Before joining an Oxfam-supported savings group, Francisco struggled to put food on the table for his family. Now, he knows how to manage money and chase his dreams — and his fortunes have turned around.
Despite spending long hours cultivating his rice paddy, Francisco (pictured) never seemed to be able to get ahead. “When I would be working in my paddy field,” he recalls, “I would have a problem with money.”
Francisco couldn’t afford his own harvesting machine so he would borrow a neighbour’s machine, and pay his way with rice.
“It was very difficult,” he says, “because I would work hard but then have to divide my harvest between them and myself.”
Francisco’s fortunes changed when he joined an Oxfam-supported Saving for Change group — an initiative made possible by funding from the Department of Foreign Affairs and Trade Australia NGO Cooperation Program.
In the rural village where Francisco and his family live, access to finance is limited. But our Strengthening Community Livelihoods (Haforsa) program is creating opportunities for remote communities in Timor-Leste to form community savings groups, so vulnerable families can pool their resources to withstand hunger and hardship.
Saving for Change group members like Francisco and his wife Anita (pictured below) save towards the dream of their choice — anything from a tractor to education or kitchen utensils. They can access their savings to soften the impact of stressful events, such as illness or food shortages.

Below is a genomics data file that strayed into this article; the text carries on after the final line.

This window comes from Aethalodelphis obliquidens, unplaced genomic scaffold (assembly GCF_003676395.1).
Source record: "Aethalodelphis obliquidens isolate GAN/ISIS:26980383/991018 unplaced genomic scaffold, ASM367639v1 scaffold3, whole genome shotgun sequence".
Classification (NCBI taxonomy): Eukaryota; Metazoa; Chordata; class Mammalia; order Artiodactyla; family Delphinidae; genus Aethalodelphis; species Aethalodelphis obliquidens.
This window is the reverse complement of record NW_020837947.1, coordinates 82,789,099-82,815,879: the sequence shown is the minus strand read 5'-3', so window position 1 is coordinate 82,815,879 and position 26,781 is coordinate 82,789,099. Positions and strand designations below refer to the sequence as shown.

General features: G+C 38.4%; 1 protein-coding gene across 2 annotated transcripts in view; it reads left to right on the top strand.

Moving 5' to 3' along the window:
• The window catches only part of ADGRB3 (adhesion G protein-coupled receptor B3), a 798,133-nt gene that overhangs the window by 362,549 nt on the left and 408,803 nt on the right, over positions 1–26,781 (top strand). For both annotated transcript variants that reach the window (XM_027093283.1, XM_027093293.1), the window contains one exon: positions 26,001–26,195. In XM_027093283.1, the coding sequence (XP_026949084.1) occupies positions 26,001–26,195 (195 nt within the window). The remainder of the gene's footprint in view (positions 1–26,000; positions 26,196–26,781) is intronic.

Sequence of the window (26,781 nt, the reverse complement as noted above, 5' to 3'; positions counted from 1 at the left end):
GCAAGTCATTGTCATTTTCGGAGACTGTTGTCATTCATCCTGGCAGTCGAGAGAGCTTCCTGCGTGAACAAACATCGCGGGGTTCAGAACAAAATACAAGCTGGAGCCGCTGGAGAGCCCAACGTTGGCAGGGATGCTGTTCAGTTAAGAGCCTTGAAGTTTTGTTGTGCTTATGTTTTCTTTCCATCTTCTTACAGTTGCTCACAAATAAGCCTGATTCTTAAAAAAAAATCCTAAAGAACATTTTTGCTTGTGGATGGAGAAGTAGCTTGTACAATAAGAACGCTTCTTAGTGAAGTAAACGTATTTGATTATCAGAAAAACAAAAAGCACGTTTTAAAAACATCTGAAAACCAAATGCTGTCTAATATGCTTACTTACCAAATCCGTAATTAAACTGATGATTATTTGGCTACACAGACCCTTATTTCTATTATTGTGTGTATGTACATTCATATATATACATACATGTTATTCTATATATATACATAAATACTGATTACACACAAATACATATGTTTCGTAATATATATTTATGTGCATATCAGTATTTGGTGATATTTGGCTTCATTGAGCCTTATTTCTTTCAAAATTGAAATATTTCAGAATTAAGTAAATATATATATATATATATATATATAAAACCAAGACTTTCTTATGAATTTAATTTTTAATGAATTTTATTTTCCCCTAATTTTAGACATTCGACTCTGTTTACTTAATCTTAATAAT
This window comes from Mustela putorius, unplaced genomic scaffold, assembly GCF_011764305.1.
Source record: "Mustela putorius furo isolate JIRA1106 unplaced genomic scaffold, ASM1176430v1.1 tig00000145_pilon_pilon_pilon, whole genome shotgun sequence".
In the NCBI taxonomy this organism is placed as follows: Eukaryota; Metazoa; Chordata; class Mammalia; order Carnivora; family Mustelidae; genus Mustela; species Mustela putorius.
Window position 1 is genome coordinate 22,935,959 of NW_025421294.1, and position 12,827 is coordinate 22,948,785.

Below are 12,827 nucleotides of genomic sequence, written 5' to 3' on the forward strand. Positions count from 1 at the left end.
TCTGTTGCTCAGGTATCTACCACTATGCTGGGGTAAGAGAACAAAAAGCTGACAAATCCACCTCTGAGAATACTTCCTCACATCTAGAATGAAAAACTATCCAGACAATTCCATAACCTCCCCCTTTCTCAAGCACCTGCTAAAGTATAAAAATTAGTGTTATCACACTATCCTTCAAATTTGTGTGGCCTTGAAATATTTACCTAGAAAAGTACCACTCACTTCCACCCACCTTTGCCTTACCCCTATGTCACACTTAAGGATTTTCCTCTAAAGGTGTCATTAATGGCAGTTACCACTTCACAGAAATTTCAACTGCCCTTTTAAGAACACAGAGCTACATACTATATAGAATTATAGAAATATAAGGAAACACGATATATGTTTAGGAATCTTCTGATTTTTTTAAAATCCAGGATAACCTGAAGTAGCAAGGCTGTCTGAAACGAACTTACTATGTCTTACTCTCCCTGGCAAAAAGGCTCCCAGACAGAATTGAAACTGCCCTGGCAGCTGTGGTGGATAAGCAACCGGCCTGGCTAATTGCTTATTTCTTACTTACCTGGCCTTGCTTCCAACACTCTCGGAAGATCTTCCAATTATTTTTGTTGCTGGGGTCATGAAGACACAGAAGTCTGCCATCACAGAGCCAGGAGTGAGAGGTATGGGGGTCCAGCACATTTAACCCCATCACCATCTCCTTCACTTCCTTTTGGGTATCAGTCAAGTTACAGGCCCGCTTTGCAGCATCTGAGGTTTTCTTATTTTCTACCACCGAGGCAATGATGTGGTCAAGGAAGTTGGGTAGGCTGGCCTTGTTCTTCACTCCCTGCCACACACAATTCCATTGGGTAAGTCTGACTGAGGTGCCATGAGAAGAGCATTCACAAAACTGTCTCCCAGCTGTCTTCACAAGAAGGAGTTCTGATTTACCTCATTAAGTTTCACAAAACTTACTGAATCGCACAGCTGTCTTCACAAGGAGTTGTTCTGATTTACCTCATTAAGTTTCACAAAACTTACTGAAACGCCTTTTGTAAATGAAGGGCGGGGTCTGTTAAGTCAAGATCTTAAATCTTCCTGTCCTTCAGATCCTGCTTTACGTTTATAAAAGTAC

“Now, it is better than before,” Francisco says.
“Saving for Change has taught us to save money and then later we are able to achieve our dream.”
Francisco and Anita are in separate savings groups. He explains, “Every week, my wife puts $10 into her group and I put $5 into mine.”
“I’m very happy with the Saving for Change group because we have a dream and then, at the end of the year, the dream can come true. I can then see our dream — right in front of me!”
“My dream for when we get to the end of the first cycle of Saving for Change is that I want to build a new house.”
Francisco’s children used to experience malnutrition. “Before I was involved in the groups,” he explains, “I found it difficult to buy food.”
But things have improved. He says, “We are lucky that we have our savings group here and that we can borrow from the savings to buy food.”
“We can see that our children have a strong physique and don’t get sick like before.”
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